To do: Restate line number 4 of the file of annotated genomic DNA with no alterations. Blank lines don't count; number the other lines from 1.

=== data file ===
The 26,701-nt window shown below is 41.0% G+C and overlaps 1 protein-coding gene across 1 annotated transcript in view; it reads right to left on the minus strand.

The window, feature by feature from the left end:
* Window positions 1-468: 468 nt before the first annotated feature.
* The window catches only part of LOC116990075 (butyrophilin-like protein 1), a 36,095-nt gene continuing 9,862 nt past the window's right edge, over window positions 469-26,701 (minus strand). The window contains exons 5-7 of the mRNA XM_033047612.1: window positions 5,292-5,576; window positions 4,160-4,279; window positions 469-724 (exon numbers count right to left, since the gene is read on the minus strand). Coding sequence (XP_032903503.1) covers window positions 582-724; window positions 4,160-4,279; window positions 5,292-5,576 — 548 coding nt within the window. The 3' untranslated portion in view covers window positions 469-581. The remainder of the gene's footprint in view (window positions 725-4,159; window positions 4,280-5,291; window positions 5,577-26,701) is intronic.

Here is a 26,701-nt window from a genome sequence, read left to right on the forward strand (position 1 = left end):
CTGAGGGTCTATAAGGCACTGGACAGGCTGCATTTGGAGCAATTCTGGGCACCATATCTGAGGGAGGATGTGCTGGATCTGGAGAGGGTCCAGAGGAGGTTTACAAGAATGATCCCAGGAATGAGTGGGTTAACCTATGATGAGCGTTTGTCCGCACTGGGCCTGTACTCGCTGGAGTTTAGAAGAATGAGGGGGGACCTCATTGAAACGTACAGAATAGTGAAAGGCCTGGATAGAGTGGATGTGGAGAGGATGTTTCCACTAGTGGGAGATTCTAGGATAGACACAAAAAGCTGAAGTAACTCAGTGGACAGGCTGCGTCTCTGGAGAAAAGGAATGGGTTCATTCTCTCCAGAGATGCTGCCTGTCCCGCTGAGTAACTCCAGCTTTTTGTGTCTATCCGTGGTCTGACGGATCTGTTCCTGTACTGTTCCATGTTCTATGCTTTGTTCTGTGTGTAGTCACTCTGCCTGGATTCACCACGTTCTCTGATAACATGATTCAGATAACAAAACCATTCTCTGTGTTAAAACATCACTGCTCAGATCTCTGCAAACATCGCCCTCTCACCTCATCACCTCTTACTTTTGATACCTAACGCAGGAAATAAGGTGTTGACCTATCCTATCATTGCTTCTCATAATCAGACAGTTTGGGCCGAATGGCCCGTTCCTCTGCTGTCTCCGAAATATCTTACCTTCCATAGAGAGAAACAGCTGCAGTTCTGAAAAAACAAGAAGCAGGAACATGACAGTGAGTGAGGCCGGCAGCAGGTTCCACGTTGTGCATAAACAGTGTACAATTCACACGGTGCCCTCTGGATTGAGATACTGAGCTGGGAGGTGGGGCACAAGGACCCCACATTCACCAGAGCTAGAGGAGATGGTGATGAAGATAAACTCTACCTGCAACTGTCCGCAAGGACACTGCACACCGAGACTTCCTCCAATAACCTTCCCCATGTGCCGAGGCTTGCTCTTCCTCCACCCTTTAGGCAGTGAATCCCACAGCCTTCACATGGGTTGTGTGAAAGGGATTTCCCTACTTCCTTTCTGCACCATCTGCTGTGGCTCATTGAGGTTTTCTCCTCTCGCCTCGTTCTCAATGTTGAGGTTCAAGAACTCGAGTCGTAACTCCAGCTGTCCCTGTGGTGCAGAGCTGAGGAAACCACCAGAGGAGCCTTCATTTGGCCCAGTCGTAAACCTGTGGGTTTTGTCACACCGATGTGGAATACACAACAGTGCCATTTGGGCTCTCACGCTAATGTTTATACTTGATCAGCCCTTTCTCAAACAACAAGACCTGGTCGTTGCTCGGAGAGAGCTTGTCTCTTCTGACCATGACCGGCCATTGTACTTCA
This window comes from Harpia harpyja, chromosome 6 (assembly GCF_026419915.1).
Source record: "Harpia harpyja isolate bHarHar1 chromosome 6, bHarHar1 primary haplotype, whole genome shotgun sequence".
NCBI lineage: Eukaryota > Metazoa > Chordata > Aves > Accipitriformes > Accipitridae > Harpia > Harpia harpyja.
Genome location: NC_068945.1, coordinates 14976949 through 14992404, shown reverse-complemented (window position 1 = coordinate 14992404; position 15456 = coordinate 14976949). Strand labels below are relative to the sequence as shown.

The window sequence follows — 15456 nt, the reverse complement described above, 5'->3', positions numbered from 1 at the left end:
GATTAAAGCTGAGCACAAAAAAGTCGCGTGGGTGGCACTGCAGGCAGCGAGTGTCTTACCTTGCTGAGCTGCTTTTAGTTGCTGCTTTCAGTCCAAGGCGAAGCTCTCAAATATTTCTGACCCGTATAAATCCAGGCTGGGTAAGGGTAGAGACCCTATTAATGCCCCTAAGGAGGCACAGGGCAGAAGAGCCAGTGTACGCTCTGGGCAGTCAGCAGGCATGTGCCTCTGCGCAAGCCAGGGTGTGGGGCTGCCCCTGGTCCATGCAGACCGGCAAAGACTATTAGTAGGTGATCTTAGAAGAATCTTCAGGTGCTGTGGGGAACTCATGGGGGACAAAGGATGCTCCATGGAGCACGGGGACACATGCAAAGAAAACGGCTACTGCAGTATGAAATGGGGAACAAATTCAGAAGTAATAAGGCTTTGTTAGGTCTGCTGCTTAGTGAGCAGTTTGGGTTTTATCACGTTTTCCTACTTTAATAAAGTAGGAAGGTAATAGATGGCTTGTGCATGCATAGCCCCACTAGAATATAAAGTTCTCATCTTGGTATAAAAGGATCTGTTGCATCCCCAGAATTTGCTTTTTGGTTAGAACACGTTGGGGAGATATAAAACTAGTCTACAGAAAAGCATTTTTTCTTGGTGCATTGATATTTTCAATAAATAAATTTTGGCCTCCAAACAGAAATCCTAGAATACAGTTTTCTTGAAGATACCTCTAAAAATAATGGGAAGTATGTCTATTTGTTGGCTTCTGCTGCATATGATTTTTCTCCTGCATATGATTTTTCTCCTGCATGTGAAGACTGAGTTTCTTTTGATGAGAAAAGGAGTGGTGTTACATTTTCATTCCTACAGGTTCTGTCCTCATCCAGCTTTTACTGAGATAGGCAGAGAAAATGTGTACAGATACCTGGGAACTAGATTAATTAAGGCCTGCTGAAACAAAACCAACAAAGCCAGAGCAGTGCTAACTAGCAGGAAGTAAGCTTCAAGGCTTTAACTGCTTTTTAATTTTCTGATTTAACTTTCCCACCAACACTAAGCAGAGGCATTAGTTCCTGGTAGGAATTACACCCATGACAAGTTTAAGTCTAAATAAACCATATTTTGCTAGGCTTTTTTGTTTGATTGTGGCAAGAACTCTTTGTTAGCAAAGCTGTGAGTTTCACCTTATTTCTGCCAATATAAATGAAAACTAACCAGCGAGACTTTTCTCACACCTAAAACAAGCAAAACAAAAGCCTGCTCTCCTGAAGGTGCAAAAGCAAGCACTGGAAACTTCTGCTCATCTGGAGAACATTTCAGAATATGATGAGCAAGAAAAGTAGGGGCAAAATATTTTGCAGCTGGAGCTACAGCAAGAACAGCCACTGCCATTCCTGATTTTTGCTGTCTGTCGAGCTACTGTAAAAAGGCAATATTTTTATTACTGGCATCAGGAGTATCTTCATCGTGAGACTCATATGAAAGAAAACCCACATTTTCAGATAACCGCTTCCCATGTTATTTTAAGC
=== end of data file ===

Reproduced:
* The window catches only part of LOC116990075 (butyrophilin-like protein 1), a 36,095-nt gene continuing 9,862 nt past the window's right edge, over window positions 469-26,701 (minus strand). The window contains exons 5-7 of the mRNA XM_033047612.1: window positions 5,292-5,576; window positions 4,160-4,279; window positions 469-724 (exon numbers count right to left, since the gene is read on the minus strand). Coding sequence (XP_032903503.1) covers window positions 582-724; window positions 4,160-4,279; window positions 5,292-5,576 — 548 coding nt within the window. The 3' untranslated portion in view covers window positions 469-581. The remainder of the gene's footprint in view (window positions 725-4,159; window positions 4,280-5,291; window positions 5,577-26,701) is intronic.